Zoologists have long noted the ability of barnacles to cling tenaciously to rocks, piers, and the hulls of ships. The glue of the barnacle is said to be far superior to synthetic products. Just how barnacles adhere to wet surfaces remained a mystery until recently.
Consider: Studies have revealed that a free-swimming barnacle larva examines various surfaces before choosing a suitable anchoring spot. Once it has found that spot, the larva apparently secretes two substances. The first is an oily lipid primer that displaces water from the chosen surface. The primer also creates an environment suitable for the application of the second substance, which is made up of proteins called phosphoproteins.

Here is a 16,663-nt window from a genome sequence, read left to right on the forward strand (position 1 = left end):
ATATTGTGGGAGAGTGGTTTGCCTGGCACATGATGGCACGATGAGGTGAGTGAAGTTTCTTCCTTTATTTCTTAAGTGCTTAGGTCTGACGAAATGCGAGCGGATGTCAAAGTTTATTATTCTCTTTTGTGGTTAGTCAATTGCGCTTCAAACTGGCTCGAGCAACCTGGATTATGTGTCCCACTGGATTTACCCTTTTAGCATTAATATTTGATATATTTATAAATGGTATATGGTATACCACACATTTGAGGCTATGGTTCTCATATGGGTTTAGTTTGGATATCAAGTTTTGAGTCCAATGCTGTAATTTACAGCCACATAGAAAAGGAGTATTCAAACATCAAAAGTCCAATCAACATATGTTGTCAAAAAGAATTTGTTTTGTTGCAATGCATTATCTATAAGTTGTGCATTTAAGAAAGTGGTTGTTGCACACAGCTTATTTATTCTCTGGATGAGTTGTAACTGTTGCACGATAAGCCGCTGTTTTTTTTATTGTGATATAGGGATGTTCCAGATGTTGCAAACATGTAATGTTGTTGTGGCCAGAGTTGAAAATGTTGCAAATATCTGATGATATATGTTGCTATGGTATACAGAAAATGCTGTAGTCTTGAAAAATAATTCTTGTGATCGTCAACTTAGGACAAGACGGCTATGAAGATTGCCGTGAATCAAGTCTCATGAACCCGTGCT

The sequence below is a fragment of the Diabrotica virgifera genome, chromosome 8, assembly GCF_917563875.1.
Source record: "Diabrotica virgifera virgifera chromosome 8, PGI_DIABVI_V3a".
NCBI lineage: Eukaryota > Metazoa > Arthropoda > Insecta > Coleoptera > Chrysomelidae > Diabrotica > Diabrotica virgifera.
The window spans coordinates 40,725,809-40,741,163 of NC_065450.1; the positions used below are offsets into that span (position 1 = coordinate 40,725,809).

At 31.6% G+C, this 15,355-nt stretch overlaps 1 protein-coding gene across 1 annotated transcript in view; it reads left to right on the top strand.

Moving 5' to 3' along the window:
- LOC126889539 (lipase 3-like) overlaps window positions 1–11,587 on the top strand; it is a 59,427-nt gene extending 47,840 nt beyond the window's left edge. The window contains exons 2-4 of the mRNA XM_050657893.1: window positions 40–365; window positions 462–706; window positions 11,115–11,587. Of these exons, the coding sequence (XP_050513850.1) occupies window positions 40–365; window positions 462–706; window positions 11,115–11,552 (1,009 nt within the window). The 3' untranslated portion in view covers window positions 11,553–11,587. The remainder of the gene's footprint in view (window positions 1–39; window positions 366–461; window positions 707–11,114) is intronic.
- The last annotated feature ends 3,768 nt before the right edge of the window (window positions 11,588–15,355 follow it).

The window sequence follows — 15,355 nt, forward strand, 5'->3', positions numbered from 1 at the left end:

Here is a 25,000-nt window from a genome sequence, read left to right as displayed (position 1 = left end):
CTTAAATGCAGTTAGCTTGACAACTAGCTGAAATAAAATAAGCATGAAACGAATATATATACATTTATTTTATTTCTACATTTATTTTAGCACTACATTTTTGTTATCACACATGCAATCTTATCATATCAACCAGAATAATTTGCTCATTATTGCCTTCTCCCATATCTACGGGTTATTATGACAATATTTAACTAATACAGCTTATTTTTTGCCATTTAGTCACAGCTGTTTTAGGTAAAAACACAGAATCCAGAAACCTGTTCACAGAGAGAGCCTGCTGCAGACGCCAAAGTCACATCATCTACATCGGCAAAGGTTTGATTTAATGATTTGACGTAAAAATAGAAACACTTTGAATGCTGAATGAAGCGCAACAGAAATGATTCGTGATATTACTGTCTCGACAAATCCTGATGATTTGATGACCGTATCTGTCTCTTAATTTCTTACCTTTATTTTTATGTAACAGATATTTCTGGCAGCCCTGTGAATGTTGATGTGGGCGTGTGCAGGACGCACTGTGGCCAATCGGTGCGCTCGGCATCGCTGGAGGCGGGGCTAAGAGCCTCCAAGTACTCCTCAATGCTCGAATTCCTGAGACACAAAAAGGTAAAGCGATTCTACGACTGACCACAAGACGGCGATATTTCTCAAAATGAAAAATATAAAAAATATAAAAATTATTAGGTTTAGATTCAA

Together, the two substances form a strong adhesive plaque that even resists degradation by bacteria. This enduring strength is important because the barnacle will spend the rest of its life anchored to that spot.
The barnacle’s glue-making process is far more complex than previously thought. A member of the team that discovered the process said: “It’s an incredibly clever natural solution to this problem of how to deal with a water barrier on a surface.” The findings may help researchers develop glues that can be used under water, as well as synthetic bioadhesives for use in electronics and medical implants.
What do you think? Is the glue of the barnacle the product of evolution? Or was it designed?